Ordered pairs
Now that the students have seen you graph points on the coordinate plane, it is time for them to try it. Be sure to have students use the proper vocabulary in explaining what they do.
Materials: overhead transparency or poster paper; grid paper and rulers for students
Preparation: Draw a coordinate grid on a transparency or poster paper.
Pass out grid paper with points A – H marked on them as shown on the grid at the bottom of this page. (There are 2 points in each quadrant.) Put a transparency with the same grid on the overhead for the students to see. Point to points A and F as you ask the questions below.
 Ask: What are the coordinates for this point? Explain how you found the coordinates.
After doing this for both points A and F, have the class find the coordinates for the other six points. Have students explain how they found the coordinates.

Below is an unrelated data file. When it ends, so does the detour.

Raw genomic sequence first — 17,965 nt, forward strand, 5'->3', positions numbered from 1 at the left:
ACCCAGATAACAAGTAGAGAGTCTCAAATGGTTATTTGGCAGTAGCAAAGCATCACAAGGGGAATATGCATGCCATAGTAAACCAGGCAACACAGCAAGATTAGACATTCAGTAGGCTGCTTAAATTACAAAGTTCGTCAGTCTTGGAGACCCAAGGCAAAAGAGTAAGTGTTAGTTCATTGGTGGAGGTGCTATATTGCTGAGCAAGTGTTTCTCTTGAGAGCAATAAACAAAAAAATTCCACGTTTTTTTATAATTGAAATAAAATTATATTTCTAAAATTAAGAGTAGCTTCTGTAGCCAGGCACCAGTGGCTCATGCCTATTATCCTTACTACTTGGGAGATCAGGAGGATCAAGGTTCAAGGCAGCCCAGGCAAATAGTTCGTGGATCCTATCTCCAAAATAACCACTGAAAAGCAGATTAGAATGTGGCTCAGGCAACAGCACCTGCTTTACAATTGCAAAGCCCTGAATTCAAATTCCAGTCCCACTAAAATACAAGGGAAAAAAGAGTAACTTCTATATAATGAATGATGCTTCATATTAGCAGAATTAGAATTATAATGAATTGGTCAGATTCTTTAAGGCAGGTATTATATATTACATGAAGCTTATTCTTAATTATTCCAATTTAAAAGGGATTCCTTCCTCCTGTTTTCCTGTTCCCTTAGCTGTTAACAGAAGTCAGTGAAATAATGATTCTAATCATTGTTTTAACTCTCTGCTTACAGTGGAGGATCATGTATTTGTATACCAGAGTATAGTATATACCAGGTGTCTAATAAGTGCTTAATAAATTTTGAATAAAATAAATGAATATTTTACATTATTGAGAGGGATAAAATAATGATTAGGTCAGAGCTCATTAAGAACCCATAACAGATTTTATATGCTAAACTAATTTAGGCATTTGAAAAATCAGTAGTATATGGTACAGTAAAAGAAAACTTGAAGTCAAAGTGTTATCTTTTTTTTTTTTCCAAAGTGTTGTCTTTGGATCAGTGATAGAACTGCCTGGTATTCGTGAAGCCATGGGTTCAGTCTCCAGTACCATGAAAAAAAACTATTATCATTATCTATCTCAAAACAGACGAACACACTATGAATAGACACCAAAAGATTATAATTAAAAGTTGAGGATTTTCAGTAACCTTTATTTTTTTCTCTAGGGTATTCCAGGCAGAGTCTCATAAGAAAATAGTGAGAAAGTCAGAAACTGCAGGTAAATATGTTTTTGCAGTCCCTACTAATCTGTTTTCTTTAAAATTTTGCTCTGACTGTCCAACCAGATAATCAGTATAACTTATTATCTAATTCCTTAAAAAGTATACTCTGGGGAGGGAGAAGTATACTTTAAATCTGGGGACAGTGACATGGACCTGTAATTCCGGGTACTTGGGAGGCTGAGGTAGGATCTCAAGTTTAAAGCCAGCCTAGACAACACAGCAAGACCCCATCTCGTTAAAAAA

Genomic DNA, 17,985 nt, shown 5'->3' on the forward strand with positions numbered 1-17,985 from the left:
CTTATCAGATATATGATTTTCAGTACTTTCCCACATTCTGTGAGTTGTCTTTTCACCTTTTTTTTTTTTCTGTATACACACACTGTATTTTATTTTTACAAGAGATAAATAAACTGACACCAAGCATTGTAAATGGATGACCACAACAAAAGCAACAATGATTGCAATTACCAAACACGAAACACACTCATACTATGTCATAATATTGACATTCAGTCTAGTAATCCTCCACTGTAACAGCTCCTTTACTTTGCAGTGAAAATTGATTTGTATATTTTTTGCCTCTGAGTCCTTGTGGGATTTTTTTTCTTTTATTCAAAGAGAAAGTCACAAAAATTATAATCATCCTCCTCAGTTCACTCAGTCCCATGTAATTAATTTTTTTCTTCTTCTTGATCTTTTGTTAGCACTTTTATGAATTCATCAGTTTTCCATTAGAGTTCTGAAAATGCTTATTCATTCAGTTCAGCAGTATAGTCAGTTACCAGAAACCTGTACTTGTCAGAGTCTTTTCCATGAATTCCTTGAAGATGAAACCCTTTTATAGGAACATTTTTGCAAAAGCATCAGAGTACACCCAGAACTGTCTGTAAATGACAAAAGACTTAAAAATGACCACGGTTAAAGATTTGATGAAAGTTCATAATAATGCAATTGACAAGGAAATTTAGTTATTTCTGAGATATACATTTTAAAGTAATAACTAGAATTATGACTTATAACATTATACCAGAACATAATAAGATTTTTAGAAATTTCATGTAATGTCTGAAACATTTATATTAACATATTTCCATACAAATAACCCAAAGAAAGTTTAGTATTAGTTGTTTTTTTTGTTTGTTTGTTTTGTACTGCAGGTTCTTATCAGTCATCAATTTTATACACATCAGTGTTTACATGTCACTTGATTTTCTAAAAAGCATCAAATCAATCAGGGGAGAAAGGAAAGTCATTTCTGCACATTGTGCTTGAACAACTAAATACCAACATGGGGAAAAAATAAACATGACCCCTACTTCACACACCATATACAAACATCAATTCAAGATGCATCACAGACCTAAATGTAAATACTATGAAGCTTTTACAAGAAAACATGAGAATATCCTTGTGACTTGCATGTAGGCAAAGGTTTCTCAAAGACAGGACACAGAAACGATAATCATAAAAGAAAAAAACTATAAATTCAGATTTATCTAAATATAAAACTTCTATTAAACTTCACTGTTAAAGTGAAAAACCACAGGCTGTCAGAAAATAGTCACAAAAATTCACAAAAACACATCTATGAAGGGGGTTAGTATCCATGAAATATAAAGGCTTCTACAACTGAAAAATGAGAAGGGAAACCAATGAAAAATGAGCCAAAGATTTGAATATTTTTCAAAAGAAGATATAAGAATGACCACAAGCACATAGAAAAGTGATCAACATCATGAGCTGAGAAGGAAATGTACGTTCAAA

Ask: Where is the point (0, 4) on the plane? Explain.
Do several other points found on both the x and yaxes.
 Say: Plot on your graph the following points: (3, 2), (3, 1), (2, 2), and (4, 6).
Have a volunteer plot the points on the overhead after students have plotted them at their desks.
 Say: Look at the points in the first quadrant, what can you tell me about the x and ycoordinates for those points? (They are both positive numbers.) Now look at the points in the second, third, and fourth quadrants. See if you can tell me anything about the x and ycoordinates for those points.
After students have told you about the x and ycoordinates in each of the quadrants, ask questions like the following.
 Ask: In what quadrant would you find a positive xcoordinate and a negative ycoordinate? (IV) In what quadrant would you find a point with a negative x and ycoordinate? (III) Where would you find a point with a zero xcoordinate and a negative ycoordinate? (Lower half of the yaxis) What ordered pair corresponds to the origin? (0, 0)
 Ask: Who can summarize for me the information about the signs of the coordinates in the first quadrant? Second quadrant? Third quadrant? Fourth quadrant? What about the points on the two axes?
(Click on the graph to see a fullpage version of it.)

Ordered Pairs
Graphing Linear Equations